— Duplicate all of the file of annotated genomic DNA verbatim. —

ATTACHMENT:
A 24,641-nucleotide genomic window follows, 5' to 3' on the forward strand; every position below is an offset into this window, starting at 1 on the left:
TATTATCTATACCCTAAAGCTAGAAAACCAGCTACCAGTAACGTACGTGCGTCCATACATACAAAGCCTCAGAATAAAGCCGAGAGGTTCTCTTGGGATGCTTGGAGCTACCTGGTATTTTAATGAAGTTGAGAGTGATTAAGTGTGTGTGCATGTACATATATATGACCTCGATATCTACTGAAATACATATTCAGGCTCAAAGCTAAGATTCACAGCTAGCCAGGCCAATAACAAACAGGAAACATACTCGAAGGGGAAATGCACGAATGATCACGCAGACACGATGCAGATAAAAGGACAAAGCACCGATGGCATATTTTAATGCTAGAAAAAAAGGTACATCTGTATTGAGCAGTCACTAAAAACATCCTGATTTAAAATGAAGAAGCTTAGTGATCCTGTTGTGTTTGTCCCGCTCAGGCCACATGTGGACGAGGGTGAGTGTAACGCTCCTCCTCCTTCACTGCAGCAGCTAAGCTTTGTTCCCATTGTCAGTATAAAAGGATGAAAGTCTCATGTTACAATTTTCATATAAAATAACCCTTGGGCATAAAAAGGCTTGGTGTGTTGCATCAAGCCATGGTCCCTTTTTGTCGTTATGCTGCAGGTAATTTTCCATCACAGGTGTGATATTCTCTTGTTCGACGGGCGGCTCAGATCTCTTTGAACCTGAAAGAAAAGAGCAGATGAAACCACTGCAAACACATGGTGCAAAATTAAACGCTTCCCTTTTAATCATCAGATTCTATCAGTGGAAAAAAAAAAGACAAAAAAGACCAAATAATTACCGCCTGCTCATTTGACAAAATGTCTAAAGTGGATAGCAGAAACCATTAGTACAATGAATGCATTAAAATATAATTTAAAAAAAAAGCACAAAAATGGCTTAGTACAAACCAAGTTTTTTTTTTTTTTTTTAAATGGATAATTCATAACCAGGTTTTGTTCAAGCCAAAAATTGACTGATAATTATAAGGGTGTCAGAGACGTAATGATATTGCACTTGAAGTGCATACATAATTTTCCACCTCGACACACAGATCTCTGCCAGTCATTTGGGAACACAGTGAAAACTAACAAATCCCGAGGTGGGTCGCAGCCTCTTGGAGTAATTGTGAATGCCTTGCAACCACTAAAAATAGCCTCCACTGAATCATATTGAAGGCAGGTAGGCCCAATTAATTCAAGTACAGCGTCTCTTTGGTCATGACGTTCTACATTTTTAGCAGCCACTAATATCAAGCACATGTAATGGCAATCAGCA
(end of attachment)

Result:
A 24,641-nucleotide genomic window follows, 5' to 3' on the forward strand; every position below is an offset into this window, starting at 1 on the left:
TATTATCTATACCCTAAAGCTAGAAAACCAGCTACCAGTAACGTACGTGCGTCCATACATACAAAGCCTCAGAATAAAGCCGAGAGGTTCTCTTGGGATGCTTGGAGCTACCTGGTATTTTAATGAAGTTGAGAGTGATTAAGTGTGTGTGCATGTACATATATATGACCTCGATATCTACTGAAATACATATTCAGGCTCAAAGCTAAGATTCACAGCTAGCCAGGCCAATAACAAACAGGAAACATACTCGAAGGGGAAATGCACGAATGATCACGCAGACACGATGCAGATAAAAGGACAAAGCACCGATGGCATATTTTAATGCTAGAAAAAAAGGTACATCTGTATTGAGCAGTCACTAAAAACATCCTGATTTAAAATGAAGAAGCTTAGTGATCCTGTTGTGTTTGTCCCGCTCAGGCCACATGTGGACGAGGGTGAGTGTAACGCTCCTCCTCCTTCACTGCAGCAGCTAAGCTTTGTTCCCATTGTCAGTATAAAAGGATGAAAGTCTCATGTTACAATTTTCATATAAAATAACCCTTGGGCATAAAAAGGCTTGGTGTGTTGCATCAAGCCATGGTCCCTTTTTGTCGTTATGCTGCAGGTAATTTTCCATCACAGGTGTGATATTCTCTTGTTCGACGGGCGGCTCAGATCTCTTTGAACCTGAAAGAAAAGAGCAGATGAAACCACTGCAAACACATGGTGCAAAATTAAACGCTTCCCTTTTAATCATCAGATTCTATCAGTGGAAAAAAAAAAGACAAAAAAGACCAAATAATTACCGCCTGCTCATTTGACAAAATGTCTAAAGTGGATAGCAGAAACCATTAGTACAATGAATGCATTAAAATATAATTTAAAAAAAAAGCACAAAAATGGCTTAGTACAAACCAAGTTTTTTTTTTTTTTTTTAAATGGATAATTCATAACCAGGTTTTGTTCAAGCCAAAAATTGACTGATAATTATAAGGGTGTCAGAGACGTAATGATATTGCACTTGAAGTGCATACATAATTTTCCACCTCGACACACAGATCTCTGCCAGTCATTTGGGAACACAGTGAAAACTAACAAATCCCGAGGTGGGTCGCAGCCTCTTGGAGTAATTGTGAATGCCTTGCAACCACTAAAAATAGCCTCCACTGAATCATATTGAAGGCAGGTAGGCCCAATTAATTCAAGTACAGCGTCTCTTTGGTCATGACGTTCTACATTTTTAGCAGCCACTAATATCAAGCACATGTAATGGCAATCAGCA